Hong Kong,

Consumer Concerns About Paying Bills Increase Amidst Continued Negative Impact on Household Income


  • One year into the pandemic, 78% of consumers’ household incomes have been negatively impacted, and most expect the impact will continue
  • Hong Kong consumers have become increasingly-credit aware and pragmatic, seeing savings and cutting discretionary spending as essential to cope with unexpected events or setbacks


TransUnion (NYSE: TRU) today announced its latest Consumer Pulse Study, reflecting the financial situation of Hong Kong consumers approximately one year after the World Health Organization declared COVID-19 a global pandemic. The most recent study in March 2021 found that 78% of respondents said their household income has been negatively impacted by the pandemic at some point. During the last wave of the survey the week of November 30, 2020, 69% of survey respondents said their household income was being negatively impacted by the pandemic[1].

Previously known as the TransUnion Financial Hardship study, the Consumer Pulse study polled 785 Hong Kong consumers from March 5-22, 2021. Having experienced several waves of COVID-19 infections in the past year, Hong Kong consumers are still bearing the brunt of prolonged financial pressure on their lives. 61% of Hong Kong consumers expect that their household income will continue being negatively impacted by the pandemic.

“Over the past year, TransUnion maintained this study of economic hardship to examine the financial impact of COVID-19 on Hong Kong consumers,” said Francis Lau, director of research and consulting, Asia Pacific, TransUnion. “The insights from this rich data set provide an invaluable global barometer of the pandemic’s financial impact.” 


Consumers become more pragmatic in managing personal finances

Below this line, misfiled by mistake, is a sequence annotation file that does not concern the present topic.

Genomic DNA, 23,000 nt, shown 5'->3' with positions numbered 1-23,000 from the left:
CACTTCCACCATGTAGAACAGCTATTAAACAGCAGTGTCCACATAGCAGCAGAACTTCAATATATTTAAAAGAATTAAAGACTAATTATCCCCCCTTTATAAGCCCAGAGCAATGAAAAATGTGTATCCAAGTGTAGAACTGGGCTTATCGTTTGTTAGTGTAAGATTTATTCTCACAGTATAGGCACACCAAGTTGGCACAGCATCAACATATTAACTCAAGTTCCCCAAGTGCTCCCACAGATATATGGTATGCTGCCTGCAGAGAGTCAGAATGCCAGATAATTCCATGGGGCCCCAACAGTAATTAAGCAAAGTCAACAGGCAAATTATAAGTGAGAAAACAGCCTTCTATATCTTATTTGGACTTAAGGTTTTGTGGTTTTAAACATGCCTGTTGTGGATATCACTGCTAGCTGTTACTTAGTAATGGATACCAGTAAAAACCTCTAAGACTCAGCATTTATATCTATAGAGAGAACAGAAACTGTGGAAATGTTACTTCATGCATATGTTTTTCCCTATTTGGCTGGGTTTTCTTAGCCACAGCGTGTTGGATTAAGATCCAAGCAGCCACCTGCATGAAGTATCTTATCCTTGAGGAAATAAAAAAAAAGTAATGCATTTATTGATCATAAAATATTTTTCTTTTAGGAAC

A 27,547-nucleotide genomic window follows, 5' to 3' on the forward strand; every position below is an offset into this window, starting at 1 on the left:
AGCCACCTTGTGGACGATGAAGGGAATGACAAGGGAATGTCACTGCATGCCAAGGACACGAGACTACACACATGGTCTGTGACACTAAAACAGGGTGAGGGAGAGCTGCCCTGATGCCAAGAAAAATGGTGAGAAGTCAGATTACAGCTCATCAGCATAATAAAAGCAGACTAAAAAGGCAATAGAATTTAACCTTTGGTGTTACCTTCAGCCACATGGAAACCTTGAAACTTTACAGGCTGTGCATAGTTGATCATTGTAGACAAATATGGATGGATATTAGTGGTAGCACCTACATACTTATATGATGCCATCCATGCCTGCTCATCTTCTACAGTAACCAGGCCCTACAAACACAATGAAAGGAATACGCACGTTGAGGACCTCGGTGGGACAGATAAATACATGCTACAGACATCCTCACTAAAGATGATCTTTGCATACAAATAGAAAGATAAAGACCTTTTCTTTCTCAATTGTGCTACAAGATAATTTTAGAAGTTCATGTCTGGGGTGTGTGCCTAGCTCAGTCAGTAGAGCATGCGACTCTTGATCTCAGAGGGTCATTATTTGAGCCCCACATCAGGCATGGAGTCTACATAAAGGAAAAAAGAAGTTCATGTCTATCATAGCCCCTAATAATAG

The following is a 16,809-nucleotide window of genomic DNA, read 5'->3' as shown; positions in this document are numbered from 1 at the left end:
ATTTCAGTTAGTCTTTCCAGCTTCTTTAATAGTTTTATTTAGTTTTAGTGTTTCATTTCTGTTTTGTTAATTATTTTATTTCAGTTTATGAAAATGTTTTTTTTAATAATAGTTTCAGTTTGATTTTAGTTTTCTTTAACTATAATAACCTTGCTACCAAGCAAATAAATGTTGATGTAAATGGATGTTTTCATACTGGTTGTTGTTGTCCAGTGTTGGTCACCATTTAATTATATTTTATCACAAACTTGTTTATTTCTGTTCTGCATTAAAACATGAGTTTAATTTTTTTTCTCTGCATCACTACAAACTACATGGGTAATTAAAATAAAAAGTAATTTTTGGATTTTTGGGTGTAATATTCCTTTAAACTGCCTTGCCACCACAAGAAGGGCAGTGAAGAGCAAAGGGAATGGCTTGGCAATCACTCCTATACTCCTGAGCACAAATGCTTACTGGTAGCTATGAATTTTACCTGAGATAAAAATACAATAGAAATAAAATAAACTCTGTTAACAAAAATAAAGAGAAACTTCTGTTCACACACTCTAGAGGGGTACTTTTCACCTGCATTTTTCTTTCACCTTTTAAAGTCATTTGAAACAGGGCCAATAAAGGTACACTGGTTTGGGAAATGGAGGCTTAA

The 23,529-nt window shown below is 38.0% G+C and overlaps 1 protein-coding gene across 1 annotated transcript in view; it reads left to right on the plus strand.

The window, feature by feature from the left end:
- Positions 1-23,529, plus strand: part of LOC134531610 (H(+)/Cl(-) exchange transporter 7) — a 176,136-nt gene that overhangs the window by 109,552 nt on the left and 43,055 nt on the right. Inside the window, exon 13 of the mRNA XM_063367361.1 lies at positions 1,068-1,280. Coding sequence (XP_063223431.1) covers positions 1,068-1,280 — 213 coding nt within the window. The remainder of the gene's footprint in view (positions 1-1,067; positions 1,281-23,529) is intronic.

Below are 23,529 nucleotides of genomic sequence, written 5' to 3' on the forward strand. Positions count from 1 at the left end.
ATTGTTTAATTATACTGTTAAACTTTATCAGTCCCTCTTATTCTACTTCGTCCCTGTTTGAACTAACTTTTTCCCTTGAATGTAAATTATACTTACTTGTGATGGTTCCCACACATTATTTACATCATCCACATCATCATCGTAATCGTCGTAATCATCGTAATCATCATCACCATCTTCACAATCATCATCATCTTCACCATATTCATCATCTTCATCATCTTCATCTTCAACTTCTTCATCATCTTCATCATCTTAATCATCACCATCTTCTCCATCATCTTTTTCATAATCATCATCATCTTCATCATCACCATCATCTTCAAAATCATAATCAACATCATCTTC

The latest survey results show that the impact of the pandemic on consumer income and employment conditions continue. Compared to the last wave of the survey, the percentage of consumers in households with someone who lost their job increased by fourteen percentage points, from 13% to 27%. Sixteen percent of consumers in the most recent study were in households where someone was furloughed. However, fewer respondents said they were in households where someone was working a reduced number of hours – down from 57% last wave to 47% this March.

A significant 72% of currently negatively impacted respondents are concerned about their ability to pay current bills/loans in full, up from 58% in the last wave. Forty two percent of those impacted as of March 2021 stated they will not be able to pay their bills/loans in less than four weeks.

Hong Kong consumers cut household budgets to tackle the financial hardship period. Sixty-six percent of respondents whose household income is currently decreased have cut back on discretionary spending. This includes limiting money spent eating out and lowering the amount spent on entertainment. Twenty-nine percent of respondents have also cancelled or reduced their subscriptions or memberships, and 28% have cut back their spending on digital services. Looking forward, 52% of all respondents expect to decrease discretionary personal spending, and 49% of them say they will decrease large purchases such as appliances and cars in the next three months.